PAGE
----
B. Adult Probation Department's Retaliation

After filing the 2002 Complaint, Flanagan suffered employment actions she believed were materially adverse and in retaliation for charging the Adult Probation Department with discrimination. Viewing the evidence in the light most favorable to Flanagan, the conduct at issue can be categorized into the following incidents.

1. Veronica Ballard Comments

The conduct Flanagan classifies as retaliatory began on March 17, 2004. On that date, Flanagan, Carolyn Lisle, Everett Harris, and several other probation officers attended a meeting about the "What Works" program with Veronica Ballard, then the Chief Probation Officer. (Lisle, 1/17/07 Trial Tr. 102:17-22, 103:16-19.) Lisle is one of approximately ten Deputy Chief Probation Officers. (Id. 2:4-6; 3:9-11.) Harris was, until he retired in July 2006, a supervisor in the Adult Probation Department. (Harris, 1/22/07 p.m. Trial Tr. 48:17-49:17.) He was Flanagan's supervisor for a time that included the March 2004 meeting. (Id. 49:18-21.)

The "What Works" program was supported by a federal grant, which enabled the Department to initiate new training programs and techniques intended to reduce recidivism for probationers. (Lisle, 1/17/07 Trial Tr. 103:20-25.) After Ballard's "What Works" presentation, Flanagan made comments expressing doubt that the program would work and characterizing probation officers as "law enforcement" officers. (Id. 107:21-108:5; see also Harris, 1/22/07 p.m. Trial Tr. 78:25-79:11.) Ballard responded--in the hearing of the entire group--that, "if she [Flanagan] did not like what she [Ballard] was telling her, that she needed to find her a new job." (Harris, 1/22/07 p.m. Trial Tr. 79:12-18; see also Lisle, 1/17/07 Trial Tr. 108:16-20.) Everett Harris recalled that "[e]verybody reacted to" Ballard's reprimand, some laughing and others just astounded. (Harris, 1/22/07 p.m. Trial Tr. 80:2-9.) Following this run-in, Ballard asked Lisle to set up a meeting for Ballard, Lisle, Flanagan, Harris, and Lisle's direct supervisor, Assistant Chief Probation Officer Tom Quinn. (Lisle, 1/17/07 Trial Tr. 42:4-15; 108:24-109:25.) At the meeting, Ballard expressed that she "wasn't happy" with Flanagan's and Harris's conduct during the "What Works" meeting and reiterated differences between a probation officer and a law enforcement officer. (Id. 111:8-112-3.) Ballard accused Flanagan and Harris of being inattentive during the "What Works" meeting, although Lisle testified that she did not observe either Flanagan or Harris being inattentive. (Id. 51:17-52:3.) Harris testified that Ballard also told Flanagan that "she couldn't stand her" at that meeting. (Harris, 1/22/07 p.m. Trial Tr. 83:15-84:5.)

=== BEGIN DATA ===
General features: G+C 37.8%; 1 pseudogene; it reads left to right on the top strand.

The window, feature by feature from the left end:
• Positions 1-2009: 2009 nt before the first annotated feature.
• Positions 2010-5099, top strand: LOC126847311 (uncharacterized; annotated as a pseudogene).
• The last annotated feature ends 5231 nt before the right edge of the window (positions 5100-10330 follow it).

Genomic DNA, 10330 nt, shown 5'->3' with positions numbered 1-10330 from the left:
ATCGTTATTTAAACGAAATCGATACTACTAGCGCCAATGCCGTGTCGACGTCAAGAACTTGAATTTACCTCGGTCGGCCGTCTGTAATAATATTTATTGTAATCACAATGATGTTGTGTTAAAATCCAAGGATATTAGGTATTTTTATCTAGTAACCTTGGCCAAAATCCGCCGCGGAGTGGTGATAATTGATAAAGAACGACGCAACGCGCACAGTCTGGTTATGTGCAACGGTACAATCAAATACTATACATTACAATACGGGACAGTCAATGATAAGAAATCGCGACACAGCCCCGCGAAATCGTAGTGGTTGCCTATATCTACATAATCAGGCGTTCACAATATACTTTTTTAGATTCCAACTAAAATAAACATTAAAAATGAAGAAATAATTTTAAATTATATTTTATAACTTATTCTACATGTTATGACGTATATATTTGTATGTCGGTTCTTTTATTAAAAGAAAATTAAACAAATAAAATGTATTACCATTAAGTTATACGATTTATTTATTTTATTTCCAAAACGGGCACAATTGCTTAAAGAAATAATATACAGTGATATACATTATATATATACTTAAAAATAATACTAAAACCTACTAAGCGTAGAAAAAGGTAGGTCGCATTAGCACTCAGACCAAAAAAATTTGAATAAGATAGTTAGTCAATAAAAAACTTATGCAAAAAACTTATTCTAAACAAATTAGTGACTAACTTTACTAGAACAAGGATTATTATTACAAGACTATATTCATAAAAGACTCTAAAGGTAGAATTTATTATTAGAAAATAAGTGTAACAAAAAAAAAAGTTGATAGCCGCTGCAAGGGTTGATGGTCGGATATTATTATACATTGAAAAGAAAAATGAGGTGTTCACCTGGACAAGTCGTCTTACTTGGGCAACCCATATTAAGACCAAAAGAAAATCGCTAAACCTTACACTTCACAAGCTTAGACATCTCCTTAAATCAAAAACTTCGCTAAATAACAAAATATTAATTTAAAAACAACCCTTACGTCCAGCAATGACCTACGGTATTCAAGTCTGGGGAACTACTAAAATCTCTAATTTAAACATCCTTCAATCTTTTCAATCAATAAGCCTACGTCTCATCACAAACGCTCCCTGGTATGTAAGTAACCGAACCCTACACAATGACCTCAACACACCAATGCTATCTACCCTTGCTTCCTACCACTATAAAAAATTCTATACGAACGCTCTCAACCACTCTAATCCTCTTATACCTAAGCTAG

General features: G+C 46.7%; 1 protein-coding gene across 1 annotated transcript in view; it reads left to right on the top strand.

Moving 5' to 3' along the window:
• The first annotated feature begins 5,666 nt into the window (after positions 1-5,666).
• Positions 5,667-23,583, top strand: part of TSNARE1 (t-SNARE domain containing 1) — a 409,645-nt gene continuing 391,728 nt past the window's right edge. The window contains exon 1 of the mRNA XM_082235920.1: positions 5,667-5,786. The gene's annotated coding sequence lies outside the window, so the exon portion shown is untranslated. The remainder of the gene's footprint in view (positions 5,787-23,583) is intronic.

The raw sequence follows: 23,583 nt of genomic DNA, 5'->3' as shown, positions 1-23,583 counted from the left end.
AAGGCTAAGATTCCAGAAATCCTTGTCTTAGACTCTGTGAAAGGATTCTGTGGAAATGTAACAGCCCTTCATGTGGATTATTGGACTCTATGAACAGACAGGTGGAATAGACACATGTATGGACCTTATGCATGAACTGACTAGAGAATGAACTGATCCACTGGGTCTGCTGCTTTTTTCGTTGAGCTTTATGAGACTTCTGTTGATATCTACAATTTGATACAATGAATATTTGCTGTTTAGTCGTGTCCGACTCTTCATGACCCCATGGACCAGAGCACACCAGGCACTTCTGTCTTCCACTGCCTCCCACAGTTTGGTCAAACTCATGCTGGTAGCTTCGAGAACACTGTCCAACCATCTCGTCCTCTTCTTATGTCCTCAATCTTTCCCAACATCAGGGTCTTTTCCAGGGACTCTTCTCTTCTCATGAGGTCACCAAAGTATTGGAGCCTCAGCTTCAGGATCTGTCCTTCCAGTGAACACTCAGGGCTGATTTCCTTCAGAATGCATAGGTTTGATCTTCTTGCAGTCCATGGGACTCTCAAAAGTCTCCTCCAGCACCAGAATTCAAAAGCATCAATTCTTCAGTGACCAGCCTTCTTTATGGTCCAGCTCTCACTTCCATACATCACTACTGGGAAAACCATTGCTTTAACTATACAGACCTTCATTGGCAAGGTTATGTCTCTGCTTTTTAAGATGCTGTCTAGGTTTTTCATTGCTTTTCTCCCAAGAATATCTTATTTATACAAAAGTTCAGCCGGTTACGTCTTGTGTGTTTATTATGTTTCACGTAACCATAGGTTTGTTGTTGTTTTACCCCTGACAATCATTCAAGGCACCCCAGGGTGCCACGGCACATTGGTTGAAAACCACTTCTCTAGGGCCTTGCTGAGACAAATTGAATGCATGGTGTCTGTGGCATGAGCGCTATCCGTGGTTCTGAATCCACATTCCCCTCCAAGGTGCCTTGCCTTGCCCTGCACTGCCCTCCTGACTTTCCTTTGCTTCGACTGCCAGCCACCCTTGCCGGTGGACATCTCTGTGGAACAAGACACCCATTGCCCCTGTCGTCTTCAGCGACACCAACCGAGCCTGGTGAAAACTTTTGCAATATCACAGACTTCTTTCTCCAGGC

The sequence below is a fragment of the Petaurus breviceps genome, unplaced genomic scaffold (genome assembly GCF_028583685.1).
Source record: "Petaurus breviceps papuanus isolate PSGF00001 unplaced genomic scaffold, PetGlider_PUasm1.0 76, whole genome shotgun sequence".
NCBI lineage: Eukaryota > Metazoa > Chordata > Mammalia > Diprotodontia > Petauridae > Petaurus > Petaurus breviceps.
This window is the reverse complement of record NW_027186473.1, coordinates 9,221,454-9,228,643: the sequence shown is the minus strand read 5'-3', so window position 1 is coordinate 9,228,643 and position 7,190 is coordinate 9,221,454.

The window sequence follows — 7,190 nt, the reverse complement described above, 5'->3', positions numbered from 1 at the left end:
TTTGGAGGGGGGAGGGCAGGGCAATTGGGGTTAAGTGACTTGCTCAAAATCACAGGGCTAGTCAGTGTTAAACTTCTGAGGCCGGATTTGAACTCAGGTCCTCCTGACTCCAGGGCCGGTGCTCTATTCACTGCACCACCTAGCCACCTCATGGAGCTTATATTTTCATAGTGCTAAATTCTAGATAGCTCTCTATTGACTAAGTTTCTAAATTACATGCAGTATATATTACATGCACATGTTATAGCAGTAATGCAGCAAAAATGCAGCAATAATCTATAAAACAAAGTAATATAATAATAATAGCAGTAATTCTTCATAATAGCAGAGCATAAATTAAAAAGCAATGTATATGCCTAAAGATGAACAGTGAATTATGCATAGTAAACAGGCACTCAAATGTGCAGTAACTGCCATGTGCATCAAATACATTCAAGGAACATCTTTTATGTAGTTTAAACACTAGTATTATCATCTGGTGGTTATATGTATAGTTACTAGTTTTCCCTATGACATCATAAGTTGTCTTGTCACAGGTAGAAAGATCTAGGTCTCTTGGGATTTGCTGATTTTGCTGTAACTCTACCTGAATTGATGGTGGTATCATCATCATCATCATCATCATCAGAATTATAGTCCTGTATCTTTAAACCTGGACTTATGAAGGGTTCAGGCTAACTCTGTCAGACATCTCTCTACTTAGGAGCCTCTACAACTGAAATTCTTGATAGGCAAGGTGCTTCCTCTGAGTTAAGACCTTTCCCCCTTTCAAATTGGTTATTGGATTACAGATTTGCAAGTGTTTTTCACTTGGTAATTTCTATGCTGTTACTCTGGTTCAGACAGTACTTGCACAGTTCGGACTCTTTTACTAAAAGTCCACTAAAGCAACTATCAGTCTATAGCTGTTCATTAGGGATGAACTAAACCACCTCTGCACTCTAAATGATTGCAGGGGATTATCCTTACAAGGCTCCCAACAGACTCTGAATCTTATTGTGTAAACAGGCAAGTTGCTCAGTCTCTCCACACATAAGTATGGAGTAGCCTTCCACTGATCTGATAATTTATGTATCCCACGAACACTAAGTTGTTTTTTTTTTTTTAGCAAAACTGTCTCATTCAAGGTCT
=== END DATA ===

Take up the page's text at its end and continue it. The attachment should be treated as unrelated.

Despite Ballard's harsh comments, Harris observed that nothing Flanagan did at the "What Works" training or at the meeting was disrespectful toward Ballard. (Id. 84:19-25.) Harris further noted that there was an ongoing debate in the office regarding whether probation officers are law enforcement or social service officers. (Id. 78:25-79:11; see also Lisle, 1/17/07 Trial Tr. 106:12-19 (acknowledging the ongoing debate).) In the end, no formal discipline was issued against Flanagan or Harris. (Lisle, 1/17/07 Trial Tr. 112:1-3.)

2. Performance Evaluations

The next incident of alleged retaliation relates to Flanagan's 2004 performance evaluations. Harris helped to develop the department's performance evaluation process, including the forms used by the department. (Harris, 1/22/07 p.m. Trial Tr. 66:3- 67:6.) For many years after developing the process, Harris implemented it, evaluating employees; during that time, no one criticized a performance evaluation he completed. (Id. 65:23-66:2; 67:7-12.)

Harris's 2004 evaluation of Flanagan was the first to be questioned by anyone in the Department. (Id. 67:13-20.) According to Harris, Carolyn Lisle questioned that evaluation. Without offering any explanation for criticizing the score he awarded Flanagan, (id. 71:20-25), Lisle told Harris to lower Flanagan's scores so that she would not receive an "exceeds expectations" rating. (Id. 94:11-95:7.)*fn2 Harris stood by the accuracy of his evaluation and refused to make any changes. (Id. 71:20-25.) Lisle wrote Harris up for insubordination; Harris wrote Lisle up as well. (Id. 72:1-12.) No disciplinary action was ever taken. (Id. 72:16-19.) Lisle, however, later changed the performance evaluations of the other probation officers supervised by Harris. (Id. 75:7-15.) Lisle testified that she changed approximately seven or eight other evaluations because, like Flanagan's, they were "wrong." (Lisle, 1/17/07 Trial Tr. 130:19-131:13; 136:21-137:10.)